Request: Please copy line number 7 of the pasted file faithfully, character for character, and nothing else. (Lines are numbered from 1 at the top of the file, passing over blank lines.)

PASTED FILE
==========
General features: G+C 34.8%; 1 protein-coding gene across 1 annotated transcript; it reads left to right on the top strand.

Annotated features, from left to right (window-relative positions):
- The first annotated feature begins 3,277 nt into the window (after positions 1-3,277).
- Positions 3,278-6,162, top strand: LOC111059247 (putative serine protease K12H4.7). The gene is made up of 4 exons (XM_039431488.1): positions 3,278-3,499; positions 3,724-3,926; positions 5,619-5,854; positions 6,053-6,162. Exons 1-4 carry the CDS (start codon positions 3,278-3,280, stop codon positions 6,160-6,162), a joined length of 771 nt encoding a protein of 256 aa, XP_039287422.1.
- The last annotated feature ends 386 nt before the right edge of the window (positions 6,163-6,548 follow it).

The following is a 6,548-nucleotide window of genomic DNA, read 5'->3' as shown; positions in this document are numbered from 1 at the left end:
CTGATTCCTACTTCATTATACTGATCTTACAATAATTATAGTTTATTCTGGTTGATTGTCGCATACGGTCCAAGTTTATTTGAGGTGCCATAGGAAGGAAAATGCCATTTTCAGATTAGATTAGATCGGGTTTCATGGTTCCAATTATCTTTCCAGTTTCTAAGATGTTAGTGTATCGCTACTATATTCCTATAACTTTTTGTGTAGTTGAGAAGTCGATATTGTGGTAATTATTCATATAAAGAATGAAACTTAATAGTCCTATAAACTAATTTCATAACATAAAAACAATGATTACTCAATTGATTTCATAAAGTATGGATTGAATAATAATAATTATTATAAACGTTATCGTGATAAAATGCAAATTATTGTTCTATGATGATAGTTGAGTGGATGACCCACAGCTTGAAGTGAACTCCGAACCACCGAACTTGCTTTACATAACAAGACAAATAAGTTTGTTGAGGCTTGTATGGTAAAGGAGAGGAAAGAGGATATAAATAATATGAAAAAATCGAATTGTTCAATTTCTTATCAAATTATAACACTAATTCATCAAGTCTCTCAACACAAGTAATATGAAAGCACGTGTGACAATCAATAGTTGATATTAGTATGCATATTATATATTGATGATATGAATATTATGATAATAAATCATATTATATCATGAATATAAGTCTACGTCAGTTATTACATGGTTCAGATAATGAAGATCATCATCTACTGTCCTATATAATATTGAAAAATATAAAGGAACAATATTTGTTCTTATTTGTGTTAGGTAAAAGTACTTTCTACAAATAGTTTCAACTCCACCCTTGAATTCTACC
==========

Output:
CTGATTCCTACTTCATTATACTGATCTTACAATAATTATAGTTTATTCTGGTTGATTGTCGCATACGGTCCAAGTTTATTTGAGGTGCCATAGGAAGGAAAATGCCATTTTCAGATTAGATTAGATCGGGTTTCATGGTTCCAATTATCTTTCCAGTTTCTAAGATGTTAGTGTATCGCTACTATATTCCTATAACTTTTTGTGTAGTTGAGAAGTCGATATTGTGGTAATTATTCATATAAAGAATGAAACTTAATAGTCCTATAAACTAATTTCATAACATAAAAACAATGATTACTCAATTGATTTCATAAAGTATGGATTGAATAATAATAATTATTATAAACGTTATCGTGATAAAATGCAAATTATTGTTCTATGATGATAGTTGAGTGGATGACCCACAGCTTGAAGTGAACTCCGAACCACCGAACTTGCTTTACATAACAAGACAAATAAGTTTGTTGAGGCTTGTATGGTAAAGGAGAGGAAAGAGGATATAAATAATATGAAAAAATCGAATTGTTCAATTTCTTATCAAATTATAACACTAATTCATCAAGTCTCTCAACACAAGTAATATGAAAGCACGTGTGACAATCAATAGTTGATATTAGTATGCATATTATATATTGATGATATGAATATTATGATAATAAATCATATTATATCATGAATATAAGTCTACGTCAGTTATTACATGGTTCAGATAATGAAGATCATCATCTACTGTCCTATATAATATTGAAAAATATAAAGGAACAATATTTGTTCTTATTTGTGTTAGGTAAAAGTACTTTCTACAAATAGTTTCAACTCCACCCTTGAATTCTACC